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Identifier 000414796
Title Ο ρόλος του ανοσοποιητικού συστήματος στην ανάπτυξη λιπώδους διήθησης του ήπατος εξαιτίας υπερθερμιδικής δίαιτας
Alternative Title The role of the immune system in the development of diet induced non alcoholic fatty liver disease
Author Κοδέλα, Ελισάβετ
Thesis advisor Βενυχάκη, Μαρία
Reviewer Καραλή, Αικατερίνη
Γραβάνης, Αχιλλέας
Καρδάσης, Δημήτριος
Τσατσάνης, Χρήστος
Χαραλαμπόπουλος, Ιωάννης
Νότας, Γεώργιος
Abstract Non alcoholic fatty liver disease (NAFLD) is characterized by lipid deposition in the liver and includes a range of conditions from benign steatosis to steatohepatitis, fibrosis, cirrhosis and eventually hepatocellular carcinoma. NAFLD is due to dysregulated metabolism primarily associated with obesity and the corresponding insulin resistance. Obesity, a major epidemic with prevalence rates rising steadily among adults and children worldwide, is characterized by excessive accumulation of white adipose tissue (WAT). Obesity is normally associated with the development of a low-grade systemic inflammatory response that contributes to the progress of steatosis to steatohepatitis. The resulting increased inflammatory cytokines and adipokines in the systemic circulation, dysbiosis and the associated release of bacterial endotoxins, endoplasmic reticulum stress and mitochondrial dysfunction further support the worsening of the liver disease. Obesity is also hallmarked by increased leukocyte recruitment in the involved tissues, such as the adipose tissue and the liver. Although the role of macrophages in obesity and insulin resistance and their polarization towards a proinflammatory profile have been established, emerging evidence indicates a critical role of lymphocytes in this process. To further understand the particular role of T lymphocytes in diet-induced obesity, hepatic steatosis and insulin resistance, we used Rag1-/- mice that lack lymphocytes. This model allows for reconstitution experiments where the role of selective lymphocyte subpopulations can be assessed following their adoptive transfer from wild type to Rag1-/- mice. Further, to confirm the genetic background-independent effects, we studied this question in mice of both C57BL/6 and BALB/c backgrounds, two widely used genetic backgrounds used in metabolic and immunology centred studies respectively. Thus, we administered high fat diet to Rag1-/- and WT mice of both C57BL/6 and BALB/c backgrounds for 15 weeks and examined the development of NAFLD, obesity and associated metabolic parameters. Further, we assessed the possible modifying role of natural killer T (NKT) cells and CD8+ Τ lymphocytes on the above. We found that Rag1-/- mice were more protected from the development of obesity, insulin resistance and hepatic steatosis in comparison to the WT group, despite their similar food intake. We showed that Rag1-/- mice had increased metabolic rate and utilized lipids more efficiently than WT mice. More specifically, although the liver was protected from lipid deposition, no significant changes in lipid metabolism were observed within the tissue itself. However, the epididymal white adipose tissue (eWAT) showed increased lipid oxidation and the subcutaneous white adipose tissue (scWAT) showed increased abundance of beige adipocytes and induction of the corresponding thermogenic capacity as assessed by the expression of specific genes. This was also observed in the brown adipose tissue (BAT). Moreover, there was decreased expression of proinflammatory cytokines and increased expression of adiponectin in the eWAT of Rag1-/- mice as compared with the WT tissues. Similar results were obtained in mice of the BALB/c strain, despite their decreased susceptibility to the development of obesity as compared to their C57BL/6 counterparts. Next, the effect of NKT cells on the development of obesity and NAFLD was assessed following neutralization by administration of a CD1d antibody. We could not detect any significant changes in body weight, hepatic steatosis or expression of genes involved in the carbohydrate and lipid metabolism in mice that received CD1d treatment or PBS. On the other hand, adoptive transfer of CD8+ Τ lymphocytes in Rag1-/- mice fed a high fat diet resulted in increased adiposity and hepatic steatosis. Our findings unmask a crucial role for lymphocytes in the development of obesity, insulin resistance, NAFLD and metabolism. More importantly, our results show that lymphocytes exert specific effects on the scWAT by inducing the development of beige adipocytes resulting in increased energy dissipation and protection from NAFLD. Interestingly, despite the aforementioned strain differences, Rag1-/- mice of either strains responded in a similar way in the hypercaloric challenge. The differences in the metabolic activity of Rag1-/- mice provide useful insights for experimental disease modeling and drug testing in studies employing lymphocyte deficient mouse models. Last but not least, the findings on the role of T lymphocytes in energy homeostasis may contribute in the design of new, combinatorial, therapeutic approaches, including immunomodulatory interventions, for the spectrum of serious diseases involving liver steatosis, such as obesity or wasting of chronic diseases such as cancer and systemic infections.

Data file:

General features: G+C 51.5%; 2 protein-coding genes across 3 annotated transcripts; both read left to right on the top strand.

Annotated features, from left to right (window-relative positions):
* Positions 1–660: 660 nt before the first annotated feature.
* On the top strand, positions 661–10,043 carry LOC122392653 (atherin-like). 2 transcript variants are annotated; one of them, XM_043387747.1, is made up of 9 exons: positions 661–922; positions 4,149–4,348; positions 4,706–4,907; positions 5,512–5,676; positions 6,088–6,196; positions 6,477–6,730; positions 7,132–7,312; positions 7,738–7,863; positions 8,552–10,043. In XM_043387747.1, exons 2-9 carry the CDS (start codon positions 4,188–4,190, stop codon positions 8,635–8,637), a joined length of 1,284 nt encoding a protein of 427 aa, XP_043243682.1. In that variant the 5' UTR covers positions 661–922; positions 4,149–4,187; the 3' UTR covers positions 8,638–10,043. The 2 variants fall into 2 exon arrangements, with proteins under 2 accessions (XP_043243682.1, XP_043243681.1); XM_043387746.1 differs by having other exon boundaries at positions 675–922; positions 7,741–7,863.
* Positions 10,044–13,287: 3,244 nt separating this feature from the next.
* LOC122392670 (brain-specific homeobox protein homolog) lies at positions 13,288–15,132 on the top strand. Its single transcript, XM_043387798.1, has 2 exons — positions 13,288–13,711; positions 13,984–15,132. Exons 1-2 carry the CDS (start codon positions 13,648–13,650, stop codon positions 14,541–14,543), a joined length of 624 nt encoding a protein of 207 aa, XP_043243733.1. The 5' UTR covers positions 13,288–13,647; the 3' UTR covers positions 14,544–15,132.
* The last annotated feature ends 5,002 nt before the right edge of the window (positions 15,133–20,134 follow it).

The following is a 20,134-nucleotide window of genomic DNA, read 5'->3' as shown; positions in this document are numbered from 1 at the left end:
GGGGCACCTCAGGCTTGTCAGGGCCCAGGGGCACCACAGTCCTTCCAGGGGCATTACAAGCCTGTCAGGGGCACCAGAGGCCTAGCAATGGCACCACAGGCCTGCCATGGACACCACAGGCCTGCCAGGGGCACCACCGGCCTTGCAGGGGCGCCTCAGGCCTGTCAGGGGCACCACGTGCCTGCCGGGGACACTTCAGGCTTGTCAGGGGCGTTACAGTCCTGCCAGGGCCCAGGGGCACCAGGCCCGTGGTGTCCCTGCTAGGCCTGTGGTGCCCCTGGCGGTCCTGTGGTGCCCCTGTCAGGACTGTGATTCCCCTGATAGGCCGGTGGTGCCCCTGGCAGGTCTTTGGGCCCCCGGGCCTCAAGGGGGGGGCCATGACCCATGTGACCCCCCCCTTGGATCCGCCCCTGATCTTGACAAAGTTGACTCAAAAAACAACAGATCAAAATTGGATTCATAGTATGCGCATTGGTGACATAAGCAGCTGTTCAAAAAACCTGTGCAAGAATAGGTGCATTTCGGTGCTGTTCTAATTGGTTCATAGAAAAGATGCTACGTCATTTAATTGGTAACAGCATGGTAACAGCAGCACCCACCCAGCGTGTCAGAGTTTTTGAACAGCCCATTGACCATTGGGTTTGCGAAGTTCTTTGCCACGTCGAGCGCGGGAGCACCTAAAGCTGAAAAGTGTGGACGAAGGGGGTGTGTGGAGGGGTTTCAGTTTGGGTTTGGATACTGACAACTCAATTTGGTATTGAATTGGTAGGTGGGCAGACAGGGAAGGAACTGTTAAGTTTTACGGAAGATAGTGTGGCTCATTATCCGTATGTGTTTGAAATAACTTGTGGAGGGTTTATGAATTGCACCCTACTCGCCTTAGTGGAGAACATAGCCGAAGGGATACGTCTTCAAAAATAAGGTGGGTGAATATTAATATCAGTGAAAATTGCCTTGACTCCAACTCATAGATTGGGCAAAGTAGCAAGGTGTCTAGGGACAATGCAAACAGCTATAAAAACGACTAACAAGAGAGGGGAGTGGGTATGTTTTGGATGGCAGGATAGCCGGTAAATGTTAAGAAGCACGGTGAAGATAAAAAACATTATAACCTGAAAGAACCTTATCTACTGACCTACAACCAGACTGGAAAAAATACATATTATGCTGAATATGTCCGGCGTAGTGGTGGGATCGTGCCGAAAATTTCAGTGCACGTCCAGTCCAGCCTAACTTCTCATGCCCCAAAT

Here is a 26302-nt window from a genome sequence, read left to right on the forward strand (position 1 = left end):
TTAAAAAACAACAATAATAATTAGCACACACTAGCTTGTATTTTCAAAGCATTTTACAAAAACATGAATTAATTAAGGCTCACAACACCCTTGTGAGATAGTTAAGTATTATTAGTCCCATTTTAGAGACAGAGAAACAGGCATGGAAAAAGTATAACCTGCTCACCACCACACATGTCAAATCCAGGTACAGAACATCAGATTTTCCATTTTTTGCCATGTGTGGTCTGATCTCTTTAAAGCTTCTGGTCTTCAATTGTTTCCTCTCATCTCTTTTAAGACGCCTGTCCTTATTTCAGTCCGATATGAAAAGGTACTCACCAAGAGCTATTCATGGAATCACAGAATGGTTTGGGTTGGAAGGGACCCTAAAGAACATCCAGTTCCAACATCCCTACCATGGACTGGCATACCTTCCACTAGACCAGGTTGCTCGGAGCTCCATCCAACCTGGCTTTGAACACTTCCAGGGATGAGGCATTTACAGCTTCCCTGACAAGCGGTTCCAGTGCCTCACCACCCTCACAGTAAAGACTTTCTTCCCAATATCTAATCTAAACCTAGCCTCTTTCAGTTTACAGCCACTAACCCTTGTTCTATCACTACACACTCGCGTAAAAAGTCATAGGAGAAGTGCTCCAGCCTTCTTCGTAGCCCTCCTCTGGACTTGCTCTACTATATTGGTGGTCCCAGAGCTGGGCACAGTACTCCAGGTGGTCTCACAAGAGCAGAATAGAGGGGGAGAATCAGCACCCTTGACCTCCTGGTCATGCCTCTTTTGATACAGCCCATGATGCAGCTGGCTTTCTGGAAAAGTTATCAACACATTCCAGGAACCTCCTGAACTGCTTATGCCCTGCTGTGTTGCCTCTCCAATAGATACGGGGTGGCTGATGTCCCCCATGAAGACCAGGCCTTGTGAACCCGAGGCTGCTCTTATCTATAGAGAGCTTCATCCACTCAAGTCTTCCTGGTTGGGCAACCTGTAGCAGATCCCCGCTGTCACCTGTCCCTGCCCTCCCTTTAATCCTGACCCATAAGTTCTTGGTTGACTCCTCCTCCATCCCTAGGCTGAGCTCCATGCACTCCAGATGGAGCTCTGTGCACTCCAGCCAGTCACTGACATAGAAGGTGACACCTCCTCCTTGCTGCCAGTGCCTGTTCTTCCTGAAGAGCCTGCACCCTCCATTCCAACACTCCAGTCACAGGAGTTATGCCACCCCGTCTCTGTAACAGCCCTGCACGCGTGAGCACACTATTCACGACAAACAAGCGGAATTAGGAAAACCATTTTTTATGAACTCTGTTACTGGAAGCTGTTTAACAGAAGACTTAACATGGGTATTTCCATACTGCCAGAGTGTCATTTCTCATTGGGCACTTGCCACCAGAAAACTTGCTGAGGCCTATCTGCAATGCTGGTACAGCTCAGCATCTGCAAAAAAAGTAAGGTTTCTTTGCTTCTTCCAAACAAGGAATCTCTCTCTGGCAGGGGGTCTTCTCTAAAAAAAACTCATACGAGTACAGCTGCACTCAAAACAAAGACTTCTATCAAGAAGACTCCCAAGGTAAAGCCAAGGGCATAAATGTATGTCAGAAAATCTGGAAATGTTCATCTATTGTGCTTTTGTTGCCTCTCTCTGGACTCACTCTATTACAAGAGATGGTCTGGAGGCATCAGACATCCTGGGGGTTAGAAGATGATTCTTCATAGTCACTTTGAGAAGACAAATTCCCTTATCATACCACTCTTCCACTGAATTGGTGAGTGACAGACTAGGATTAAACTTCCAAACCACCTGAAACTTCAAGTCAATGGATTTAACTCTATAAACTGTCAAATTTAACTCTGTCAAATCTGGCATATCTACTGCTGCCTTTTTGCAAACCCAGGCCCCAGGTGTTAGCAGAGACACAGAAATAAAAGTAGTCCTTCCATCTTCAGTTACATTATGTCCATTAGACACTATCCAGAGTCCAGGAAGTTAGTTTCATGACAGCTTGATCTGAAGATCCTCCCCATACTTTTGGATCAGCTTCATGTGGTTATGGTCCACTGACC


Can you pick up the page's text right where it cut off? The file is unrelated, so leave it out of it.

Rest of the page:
Language Greek
Subject Lymphocytes
Obesity
Steatosis
Λεμφοκύτταρα
Λιπώδης ιστός
Παχυσαρκία
Issue date 2018-03-28
Collection   Faculty/Department--School of Medicine--Department of Medicine--Doctoral theses
  Type of Work--Doctoral theses
Permanent Link https://elocus.lib.uoc.gr//dlib/9/0/2/metadata-dlib-1522834051-971715-21610.tkl Bookmark and Share
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